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Dr Dansingani
Dr Dansingani, Ophthalmic Surgeon
Category: Eye
Satisfied Customers: 15
Experience:  BA, MA (Cambridge) MB,BS (London) FRCOphth (London)
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My mother has been diagnosed with central retina vein occlusion

Customer Question

My mother has been diagnosed with central retina vein occlusion in her right eye- her left eye is fine - she does not have diabetes.

Is there any treatment for this? She is keen to have surgery. She has been told that there is no treatment just laser treatment if eye becomes painful. I know eye injections is an option but can these really help for CRVO? Also what can she do to prevent her eye condition getting worse.

Also can you recommend any anti depressants? She has taken 3 lots from the doctors and they have all affected her eye by making them abit blury. She is pannicking that this will happen to her other eye but been told thats just a slim chance.

Any information would be appreciated.

Thank you (UK)
Submitted: 6 years ago.
Category: Eye
Expert:  Dr Dansingani replied 6 years ago.
Hi there,

I'm not sure in how much detail the diagnosis has been explained to you. CRVO refers to a blockage in the circulation of blood in the retina. In a CRVO the blockage occurs at the point where the blood leaves the retina to exit the eye. This blockage is caused in most cases by a blood clot. In practical terms, it amounts to having something akin to a stroke, but in the retina rather than the brain.

CRVOs can vary in severity, and it is difficult to judge this without seeing the patient in person. Some spontaneous recovery is possible in some cases (20% approx). Another 20% tend to remain the same, and in many cases the vision can deteriorate further.

The main reasons for visual deterioration in CRVOs include:

1. oedema (swelling) of the retina
2. ischaemia (retina not getting enough blood/oxygen)

Oedema can be relieved in some cases by steroid injection into the eye, or Avastin injection. However, if there is ischaemia of the central retina, vision is unlikely to improve.

In the presence of ischaemia, the eye can develop a painful type of glaucoma called rubeotic glaucoma. This is because ischaemic retina produces growth factors that cause compensatory growth of new blood vessels. Unfortunately these vessels tend to grow abnormally in undesirable parts of the eye, where they can obstruct the circulation of fluid inside the eyeball and cause the pressure to rise. This scenario is usually treated by laser (known as PRP laser) to shutdown the ischaemic parts of the retina. This procedure does not improve vision but can prevent the eye becoming painful in the long term.

Given that PRP has been discussed by your docs, you mum may have an ischaemic type of CRVO. Unfortunately there is currently no effective treatment to restore central retinal circulation in ischaemic cases.

Importantly, you mother should have investigations to look for (and address) risk factors for vein occlusion. These include diabetes, hypertension, cholesterol, smoking. The eye pressures should also be checked. The main aim of all this is to minimise the chances of the good eye developing a CRVO. However, in many patients we don't find a clear risk factor and the CRVO is attributed to 'bad luck.'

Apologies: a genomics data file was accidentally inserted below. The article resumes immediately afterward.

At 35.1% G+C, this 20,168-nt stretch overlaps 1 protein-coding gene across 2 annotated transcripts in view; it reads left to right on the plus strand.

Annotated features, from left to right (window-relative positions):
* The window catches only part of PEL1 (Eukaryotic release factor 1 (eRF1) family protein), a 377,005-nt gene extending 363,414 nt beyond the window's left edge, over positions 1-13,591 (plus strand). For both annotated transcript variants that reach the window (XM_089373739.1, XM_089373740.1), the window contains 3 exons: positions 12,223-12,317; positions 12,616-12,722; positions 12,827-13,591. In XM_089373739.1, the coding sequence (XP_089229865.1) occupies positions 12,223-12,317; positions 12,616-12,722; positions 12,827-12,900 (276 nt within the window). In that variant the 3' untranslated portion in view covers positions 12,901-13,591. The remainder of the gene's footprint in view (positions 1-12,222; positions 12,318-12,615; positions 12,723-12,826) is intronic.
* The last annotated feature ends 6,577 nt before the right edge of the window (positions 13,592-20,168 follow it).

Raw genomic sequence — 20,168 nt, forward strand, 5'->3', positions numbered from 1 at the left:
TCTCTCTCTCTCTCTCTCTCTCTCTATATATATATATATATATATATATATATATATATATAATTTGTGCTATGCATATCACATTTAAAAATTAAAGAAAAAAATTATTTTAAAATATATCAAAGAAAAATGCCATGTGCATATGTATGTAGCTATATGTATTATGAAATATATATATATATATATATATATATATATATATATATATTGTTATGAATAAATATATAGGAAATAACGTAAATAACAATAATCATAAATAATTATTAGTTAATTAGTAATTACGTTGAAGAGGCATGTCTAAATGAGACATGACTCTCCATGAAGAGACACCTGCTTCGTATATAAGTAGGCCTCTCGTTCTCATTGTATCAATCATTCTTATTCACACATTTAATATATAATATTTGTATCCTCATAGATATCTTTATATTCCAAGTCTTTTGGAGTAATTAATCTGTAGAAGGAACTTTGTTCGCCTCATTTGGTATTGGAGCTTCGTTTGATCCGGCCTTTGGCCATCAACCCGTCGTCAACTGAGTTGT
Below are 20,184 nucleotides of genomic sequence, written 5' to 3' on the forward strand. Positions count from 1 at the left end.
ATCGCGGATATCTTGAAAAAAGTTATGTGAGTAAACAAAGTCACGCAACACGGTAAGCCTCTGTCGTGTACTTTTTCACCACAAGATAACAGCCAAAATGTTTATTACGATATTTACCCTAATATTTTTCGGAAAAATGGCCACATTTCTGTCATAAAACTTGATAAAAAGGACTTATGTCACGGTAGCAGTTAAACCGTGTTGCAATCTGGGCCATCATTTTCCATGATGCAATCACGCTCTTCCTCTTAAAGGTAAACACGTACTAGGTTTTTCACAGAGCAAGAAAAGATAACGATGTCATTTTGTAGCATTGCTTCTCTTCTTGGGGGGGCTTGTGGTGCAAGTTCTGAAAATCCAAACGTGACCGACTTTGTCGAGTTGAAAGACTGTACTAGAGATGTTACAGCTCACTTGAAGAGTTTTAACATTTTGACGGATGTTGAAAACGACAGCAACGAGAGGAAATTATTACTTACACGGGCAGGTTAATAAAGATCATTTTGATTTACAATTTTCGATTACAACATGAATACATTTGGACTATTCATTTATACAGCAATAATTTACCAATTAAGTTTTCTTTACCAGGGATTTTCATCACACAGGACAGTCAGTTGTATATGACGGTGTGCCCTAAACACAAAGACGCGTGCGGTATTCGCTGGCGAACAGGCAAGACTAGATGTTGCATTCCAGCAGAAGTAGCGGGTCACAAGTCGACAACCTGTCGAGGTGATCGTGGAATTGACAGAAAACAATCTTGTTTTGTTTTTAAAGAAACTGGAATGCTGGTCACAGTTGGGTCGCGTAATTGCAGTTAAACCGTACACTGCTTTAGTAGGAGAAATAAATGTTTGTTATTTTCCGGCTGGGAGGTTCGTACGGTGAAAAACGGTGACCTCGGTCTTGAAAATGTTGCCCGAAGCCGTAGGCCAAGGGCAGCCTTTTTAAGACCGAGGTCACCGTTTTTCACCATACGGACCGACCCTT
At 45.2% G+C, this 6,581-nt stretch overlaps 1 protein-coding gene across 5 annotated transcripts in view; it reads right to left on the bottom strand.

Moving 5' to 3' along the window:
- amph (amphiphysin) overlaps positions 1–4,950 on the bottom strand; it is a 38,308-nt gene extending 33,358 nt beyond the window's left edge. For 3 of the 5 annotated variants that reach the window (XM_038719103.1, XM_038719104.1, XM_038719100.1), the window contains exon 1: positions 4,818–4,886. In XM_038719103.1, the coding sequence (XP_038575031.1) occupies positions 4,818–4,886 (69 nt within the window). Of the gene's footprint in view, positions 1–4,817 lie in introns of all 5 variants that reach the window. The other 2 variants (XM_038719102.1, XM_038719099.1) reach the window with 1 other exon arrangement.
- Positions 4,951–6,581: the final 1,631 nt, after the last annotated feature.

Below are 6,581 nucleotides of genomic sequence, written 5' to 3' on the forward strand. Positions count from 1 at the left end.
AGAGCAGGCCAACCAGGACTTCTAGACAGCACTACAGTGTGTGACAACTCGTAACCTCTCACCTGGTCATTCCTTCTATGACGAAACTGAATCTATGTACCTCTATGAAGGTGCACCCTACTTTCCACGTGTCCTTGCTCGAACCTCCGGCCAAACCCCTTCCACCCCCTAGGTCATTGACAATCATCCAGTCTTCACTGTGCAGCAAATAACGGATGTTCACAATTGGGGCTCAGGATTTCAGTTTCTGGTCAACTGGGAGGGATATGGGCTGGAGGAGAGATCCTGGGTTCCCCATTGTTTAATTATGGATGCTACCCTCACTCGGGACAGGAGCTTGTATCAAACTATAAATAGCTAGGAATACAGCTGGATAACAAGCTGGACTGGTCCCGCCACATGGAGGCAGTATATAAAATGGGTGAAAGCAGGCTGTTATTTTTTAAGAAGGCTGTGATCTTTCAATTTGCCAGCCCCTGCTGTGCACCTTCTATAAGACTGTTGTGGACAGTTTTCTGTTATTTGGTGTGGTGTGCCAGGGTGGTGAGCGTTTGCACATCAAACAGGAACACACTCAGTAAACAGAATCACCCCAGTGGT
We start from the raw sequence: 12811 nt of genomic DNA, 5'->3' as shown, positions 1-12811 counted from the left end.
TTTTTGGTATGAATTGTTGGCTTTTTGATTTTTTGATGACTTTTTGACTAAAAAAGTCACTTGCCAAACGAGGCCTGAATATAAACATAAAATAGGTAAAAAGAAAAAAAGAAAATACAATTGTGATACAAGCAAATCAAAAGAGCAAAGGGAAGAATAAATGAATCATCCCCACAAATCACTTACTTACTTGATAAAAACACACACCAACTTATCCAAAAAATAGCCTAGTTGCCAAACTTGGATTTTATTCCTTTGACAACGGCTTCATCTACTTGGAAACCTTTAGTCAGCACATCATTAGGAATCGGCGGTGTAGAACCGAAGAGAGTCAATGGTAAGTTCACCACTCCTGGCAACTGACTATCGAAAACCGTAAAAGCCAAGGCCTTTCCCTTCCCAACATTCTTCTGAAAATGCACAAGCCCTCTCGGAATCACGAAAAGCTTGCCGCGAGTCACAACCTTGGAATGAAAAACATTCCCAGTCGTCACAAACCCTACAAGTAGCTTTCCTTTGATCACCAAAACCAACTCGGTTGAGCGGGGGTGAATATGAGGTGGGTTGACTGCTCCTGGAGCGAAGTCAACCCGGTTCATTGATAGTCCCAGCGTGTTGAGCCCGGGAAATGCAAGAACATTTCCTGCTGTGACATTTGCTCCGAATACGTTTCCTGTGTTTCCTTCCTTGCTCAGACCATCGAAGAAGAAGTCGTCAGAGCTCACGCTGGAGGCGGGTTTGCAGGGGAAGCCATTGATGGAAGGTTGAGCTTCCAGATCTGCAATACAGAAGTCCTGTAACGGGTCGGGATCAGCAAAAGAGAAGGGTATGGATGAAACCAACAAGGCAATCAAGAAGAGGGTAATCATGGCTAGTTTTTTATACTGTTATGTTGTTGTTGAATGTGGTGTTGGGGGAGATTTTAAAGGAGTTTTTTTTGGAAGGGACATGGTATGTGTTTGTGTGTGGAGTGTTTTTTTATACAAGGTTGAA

The antidepressants are best prescribed by you GP. In certain cases, some antidepressants can affect pupil tone and eye pressure, but it is difficult to know whether your mother is susceptible to these interactions without examining the eyes in person. Your GP should be able to liaise with your local ophthalmologist to work out something more suitable.

I hope the info is helpful. If so please click the 'accept' link.

Best wishes.
Dr Dansingani and other Eye Specialists are ready to help you
Customer: replied 6 years ago.

Thank you. Just another question I have found out my mother has non ischaemia of CRVO.

 

Is there any proven treatments for her eye condition that can help her eye. I have heard of eye injections and retina surgery?

 

Any help on treatments would be very helpful

 

Also is she able to still fly?

 

Thank you

Expert:  Dr Dansingani replied 6 years ago.
Hi again,

It's good that the vein occlusion is non-ischaemic - it means that a degree of recovery may be possible.

If the vision is limited mainly by macular oedema, some treatment may be possible. My understanding is this:

1. Possibilities are injection with steroid (triamcinolone) or anti-VEGF (Avastin or Lucentis).
2. If they work, they do so by reducing the oedema, which may improve vision to an extent.
3. The improvement is likely to be temporary, and may require repeat injections to sustain.
4. If the first injection yields no benefit at all, it is probably not worth repeating the injection.
5. A CRVO that has potential to recover will probably do so anyway, without intervention; but intervention may 'help it along.'
6. The steroid is cheap and has side effects: it causes cataract and ca,n in some patients, cause pressure increase, leading to glaucoma.
7. The anti-VEGF is newer and more expensive, and does not cause these side effects. However, there is a very small risk of causing stroke. These injections may not be available on the NHS, depending on where you live.
8. Any injection carries a small risk of infection that can damage vision further.
9. A sensible strategy may be to try a single steroid injection first, but you should take your ophthalmologists advice, depending on the exact state of the retina.

Flying is OK.

If she is not already taking aspirin, this may be recommended to reduce the risk of future events, provided there are no contraindications.

I hope it all goes well.
Best wishes.